Two weeks ago, after finding that his organization’s request for $10,000 had been left off the warrant of the Unity town meeting, Waldo Community Action Partners’ Transportation Director Edward Murphy told residents that he was disappointed, because, he said, “it’s your best dollar spent.” We, too, were disappointed, because he was right. It would have been money spent more wisely than just about any other expenditure on the warrant. Ironically, it was left out as an act of thrift.

Rarely does a town meeting adjourn without some scrutiny of the handful of requests that come from social-service and other nonprofit organizations. Residents want to know if the group has provided services in their town. They want to know how much and to whom. They want to hear from a representative of the group. And often, as Michael Sirota of the American Red Cross observed this week, even when voters argue vehemently against funding the organizations that provide home health-care to senior citizens, subsidized early-childhood education, heating fuel assistance and home weatherization improvements, resources for women in abusive relationships, public transportation and recreation, reason seems to prevail when it comes to a vote.

Which is to say, most towns seem to make a good faith effort to strike a balance between supporting outside services and minimizing the tax burden on residents (As a Searsmont resident noted this week at town meeting, a list of residents who have not been able to pay their taxes appears in the town report every year). Often the compromise involves cutting the request in half, or approving a seemingly arbitrary portion, as though only a fool would pay full price.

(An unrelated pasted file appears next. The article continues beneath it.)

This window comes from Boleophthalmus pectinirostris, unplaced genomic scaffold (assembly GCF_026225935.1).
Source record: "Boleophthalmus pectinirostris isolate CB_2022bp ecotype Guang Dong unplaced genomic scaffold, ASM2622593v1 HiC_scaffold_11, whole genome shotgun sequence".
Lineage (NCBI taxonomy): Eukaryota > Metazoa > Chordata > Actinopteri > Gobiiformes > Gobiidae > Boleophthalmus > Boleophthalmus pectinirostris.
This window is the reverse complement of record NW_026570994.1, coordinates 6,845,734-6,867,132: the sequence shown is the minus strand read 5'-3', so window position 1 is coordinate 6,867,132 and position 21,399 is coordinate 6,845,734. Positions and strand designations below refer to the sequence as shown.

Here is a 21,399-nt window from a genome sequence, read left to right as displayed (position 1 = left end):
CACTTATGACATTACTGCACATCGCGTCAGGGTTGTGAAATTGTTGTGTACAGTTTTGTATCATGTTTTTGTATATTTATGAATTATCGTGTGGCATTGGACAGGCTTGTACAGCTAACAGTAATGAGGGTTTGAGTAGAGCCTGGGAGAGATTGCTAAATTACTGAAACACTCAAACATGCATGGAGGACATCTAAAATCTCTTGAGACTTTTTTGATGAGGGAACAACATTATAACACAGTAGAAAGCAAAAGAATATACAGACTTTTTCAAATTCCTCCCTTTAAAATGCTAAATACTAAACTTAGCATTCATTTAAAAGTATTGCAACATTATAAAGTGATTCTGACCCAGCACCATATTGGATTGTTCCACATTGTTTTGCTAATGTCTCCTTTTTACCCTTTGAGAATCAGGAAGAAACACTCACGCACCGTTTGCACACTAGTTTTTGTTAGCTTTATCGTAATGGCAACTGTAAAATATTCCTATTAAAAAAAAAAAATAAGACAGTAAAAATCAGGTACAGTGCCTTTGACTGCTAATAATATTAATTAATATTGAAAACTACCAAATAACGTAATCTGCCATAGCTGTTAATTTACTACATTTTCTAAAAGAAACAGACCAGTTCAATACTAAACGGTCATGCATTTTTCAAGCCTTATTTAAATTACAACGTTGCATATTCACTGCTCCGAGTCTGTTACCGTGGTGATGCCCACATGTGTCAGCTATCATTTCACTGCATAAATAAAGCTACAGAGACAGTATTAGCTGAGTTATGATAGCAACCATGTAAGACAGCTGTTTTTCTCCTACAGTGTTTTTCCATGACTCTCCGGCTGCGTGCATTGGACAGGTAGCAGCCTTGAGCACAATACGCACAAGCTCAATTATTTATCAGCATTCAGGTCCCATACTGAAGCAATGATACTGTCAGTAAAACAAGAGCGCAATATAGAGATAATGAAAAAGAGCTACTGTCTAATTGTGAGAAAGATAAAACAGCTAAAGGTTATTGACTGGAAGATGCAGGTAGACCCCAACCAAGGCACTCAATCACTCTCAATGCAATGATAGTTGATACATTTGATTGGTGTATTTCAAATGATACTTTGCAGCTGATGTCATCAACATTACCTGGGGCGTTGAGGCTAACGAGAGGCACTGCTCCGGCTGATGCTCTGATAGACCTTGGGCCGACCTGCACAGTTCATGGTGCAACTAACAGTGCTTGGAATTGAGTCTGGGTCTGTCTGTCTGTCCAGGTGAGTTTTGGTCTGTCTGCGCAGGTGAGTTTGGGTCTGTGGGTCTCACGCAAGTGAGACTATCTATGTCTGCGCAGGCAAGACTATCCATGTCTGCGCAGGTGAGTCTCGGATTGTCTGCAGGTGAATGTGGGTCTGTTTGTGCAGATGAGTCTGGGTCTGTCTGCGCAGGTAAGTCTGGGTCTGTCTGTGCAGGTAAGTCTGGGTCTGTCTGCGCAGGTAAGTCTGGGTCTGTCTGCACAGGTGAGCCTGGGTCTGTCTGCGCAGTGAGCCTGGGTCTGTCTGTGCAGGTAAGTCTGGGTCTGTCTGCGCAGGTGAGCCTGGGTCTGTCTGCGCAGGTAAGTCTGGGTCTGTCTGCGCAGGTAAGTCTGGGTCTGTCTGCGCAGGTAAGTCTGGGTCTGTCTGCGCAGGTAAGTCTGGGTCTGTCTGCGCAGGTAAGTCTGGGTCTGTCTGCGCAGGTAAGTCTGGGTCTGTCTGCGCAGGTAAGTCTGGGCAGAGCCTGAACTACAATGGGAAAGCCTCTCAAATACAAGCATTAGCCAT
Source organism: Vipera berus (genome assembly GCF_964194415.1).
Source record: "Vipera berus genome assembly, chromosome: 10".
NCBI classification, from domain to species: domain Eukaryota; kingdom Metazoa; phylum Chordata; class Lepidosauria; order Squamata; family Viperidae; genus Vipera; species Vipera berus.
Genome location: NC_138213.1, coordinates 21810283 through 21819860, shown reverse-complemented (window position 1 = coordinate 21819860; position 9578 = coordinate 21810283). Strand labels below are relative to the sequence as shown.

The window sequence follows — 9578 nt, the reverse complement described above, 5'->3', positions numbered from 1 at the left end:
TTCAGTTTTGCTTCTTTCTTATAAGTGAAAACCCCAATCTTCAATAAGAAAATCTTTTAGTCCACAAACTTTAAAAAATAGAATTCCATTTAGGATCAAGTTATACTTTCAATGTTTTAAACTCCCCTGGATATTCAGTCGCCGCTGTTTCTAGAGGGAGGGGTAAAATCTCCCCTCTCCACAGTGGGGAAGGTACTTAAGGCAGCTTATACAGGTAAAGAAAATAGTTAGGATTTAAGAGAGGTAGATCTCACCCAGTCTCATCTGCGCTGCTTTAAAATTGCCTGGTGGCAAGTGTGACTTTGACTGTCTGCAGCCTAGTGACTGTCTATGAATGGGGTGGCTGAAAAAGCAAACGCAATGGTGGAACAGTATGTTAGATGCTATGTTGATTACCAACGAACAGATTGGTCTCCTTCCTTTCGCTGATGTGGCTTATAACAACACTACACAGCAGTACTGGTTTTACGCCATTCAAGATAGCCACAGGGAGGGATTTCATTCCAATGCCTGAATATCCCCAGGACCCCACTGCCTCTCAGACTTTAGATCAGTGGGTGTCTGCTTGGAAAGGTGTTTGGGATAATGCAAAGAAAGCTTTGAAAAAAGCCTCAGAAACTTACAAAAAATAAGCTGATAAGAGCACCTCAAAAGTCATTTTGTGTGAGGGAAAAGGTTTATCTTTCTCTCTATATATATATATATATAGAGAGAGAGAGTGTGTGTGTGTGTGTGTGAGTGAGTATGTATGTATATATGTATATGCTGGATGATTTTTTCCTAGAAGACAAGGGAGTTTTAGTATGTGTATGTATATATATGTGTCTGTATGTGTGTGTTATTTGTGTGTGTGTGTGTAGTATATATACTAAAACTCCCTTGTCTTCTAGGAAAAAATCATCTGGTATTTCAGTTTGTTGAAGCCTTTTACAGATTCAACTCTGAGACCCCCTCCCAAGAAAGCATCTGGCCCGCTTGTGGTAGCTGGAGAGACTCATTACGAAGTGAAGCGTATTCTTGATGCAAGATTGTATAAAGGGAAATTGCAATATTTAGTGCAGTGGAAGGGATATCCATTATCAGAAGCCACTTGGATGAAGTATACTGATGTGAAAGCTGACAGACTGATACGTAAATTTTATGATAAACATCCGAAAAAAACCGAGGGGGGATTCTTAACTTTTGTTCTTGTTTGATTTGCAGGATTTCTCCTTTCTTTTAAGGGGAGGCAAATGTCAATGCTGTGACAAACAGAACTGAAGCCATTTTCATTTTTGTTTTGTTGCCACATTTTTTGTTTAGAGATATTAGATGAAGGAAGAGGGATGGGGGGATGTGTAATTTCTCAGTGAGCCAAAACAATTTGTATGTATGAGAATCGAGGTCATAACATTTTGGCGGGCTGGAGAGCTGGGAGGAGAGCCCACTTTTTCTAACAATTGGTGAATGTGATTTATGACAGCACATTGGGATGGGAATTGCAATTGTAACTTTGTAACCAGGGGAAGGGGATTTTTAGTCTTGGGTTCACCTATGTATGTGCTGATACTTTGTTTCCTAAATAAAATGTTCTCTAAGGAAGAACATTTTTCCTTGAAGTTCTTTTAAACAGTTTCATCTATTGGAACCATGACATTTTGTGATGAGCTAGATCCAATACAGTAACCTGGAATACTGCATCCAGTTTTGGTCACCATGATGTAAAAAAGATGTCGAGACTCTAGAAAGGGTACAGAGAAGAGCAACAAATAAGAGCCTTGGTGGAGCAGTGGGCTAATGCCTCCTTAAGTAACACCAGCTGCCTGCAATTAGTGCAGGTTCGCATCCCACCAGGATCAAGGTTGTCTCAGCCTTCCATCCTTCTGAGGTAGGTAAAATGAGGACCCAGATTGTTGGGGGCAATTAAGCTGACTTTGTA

But contributing to social services is not just compassionate, it is financially smart. Many of the social-service organizations give back exponentially more to the town than they ask for in contributions. WCAP, for example, requests just two percent of the value of services the organization provided in the town during the previous year. Two percent. But without that two percent, other money and services would cease to be available. Though the total amount a nonprofit organization receives from municipalities is typically less than 5 percent of its total operating budget, these contributions often lead to matching funds from state and federal programs. Other reimbursements that the nonprofit social-services organizations bank on come with stipulations about how much money must be raised from municipal donations.

Every year we watch the more fiscally hawkish selectmen and -women of the county pass over social services, arguing that towns shouldn’t fund outside organizations and taxes must be kept low at all cost. But what selectman wouldn’t appropriate an extra $10,000 if he could turn it into $100,000 right away? This is what the better of the social-service organizations are doing, and they are doing it on behalf of the people who need it most.